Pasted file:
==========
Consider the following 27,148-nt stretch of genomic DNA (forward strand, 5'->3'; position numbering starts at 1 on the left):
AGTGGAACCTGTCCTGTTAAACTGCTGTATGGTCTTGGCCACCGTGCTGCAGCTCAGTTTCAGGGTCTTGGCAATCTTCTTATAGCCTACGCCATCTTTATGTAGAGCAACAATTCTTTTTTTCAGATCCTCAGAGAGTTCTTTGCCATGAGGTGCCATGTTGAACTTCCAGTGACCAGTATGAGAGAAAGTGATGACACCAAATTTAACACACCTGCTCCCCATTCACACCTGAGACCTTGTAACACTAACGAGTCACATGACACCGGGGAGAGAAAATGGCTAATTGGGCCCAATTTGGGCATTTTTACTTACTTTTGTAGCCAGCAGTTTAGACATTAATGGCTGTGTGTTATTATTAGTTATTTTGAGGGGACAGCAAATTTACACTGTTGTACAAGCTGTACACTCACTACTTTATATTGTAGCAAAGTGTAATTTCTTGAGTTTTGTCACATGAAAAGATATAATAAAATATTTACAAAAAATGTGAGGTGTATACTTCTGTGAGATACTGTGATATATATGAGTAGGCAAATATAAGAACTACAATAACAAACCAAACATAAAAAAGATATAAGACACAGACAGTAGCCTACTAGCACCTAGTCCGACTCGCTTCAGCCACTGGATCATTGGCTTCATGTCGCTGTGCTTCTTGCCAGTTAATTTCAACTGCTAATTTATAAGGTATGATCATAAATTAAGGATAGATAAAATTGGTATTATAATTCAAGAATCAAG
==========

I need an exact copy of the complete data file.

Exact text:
Consider the following 27,148-nt stretch of genomic DNA (forward strand, 5'->3'; position numbering starts at 1 on the left):
AGTGGAACCTGTCCTGTTAAACTGCTGTATGGTCTTGGCCACCGTGCTGCAGCTCAGTTTCAGGGTCTTGGCAATCTTCTTATAGCCTACGCCATCTTTATGTAGAGCAACAATTCTTTTTTTCAGATCCTCAGAGAGTTCTTTGCCATGAGGTGCCATGTTGAACTTCCAGTGACCAGTATGAGAGAAAGTGATGACACCAAATTTAACACACCTGCTCCCCATTCACACCTGAGACCTTGTAACACTAACGAGTCACATGACACCGGGGAGAGAAAATGGCTAATTGGGCCCAATTTGGGCATTTTTACTTACTTTTGTAGCCAGCAGTTTAGACATTAATGGCTGTGTGTTATTATTAGTTATTTTGAGGGGACAGCAAATTTACACTGTTGTACAAGCTGTACACTCACTACTTTATATTGTAGCAAAGTGTAATTTCTTGAGTTTTGTCACATGAAAAGATATAATAAAATATTTACAAAAAATGTGAGGTGTATACTTCTGTGAGATACTGTGATATATATGAGTAGGCAAATATAAGAACTACAATAACAAACCAAACATAAAAAAGATATAAGACACAGACAGTAGCCTACTAGCACCTAGTCCGACTCGCTTCAGCCACTGGATCATTGGCTTCATGTCGCTGTGCTTCTTGCCAGTTAATTTCAACTGCTAATTTATAAGGTATGATCATAAATTAAGGATAGATAAAATTGGTATTATAATTCAAGAATCAAG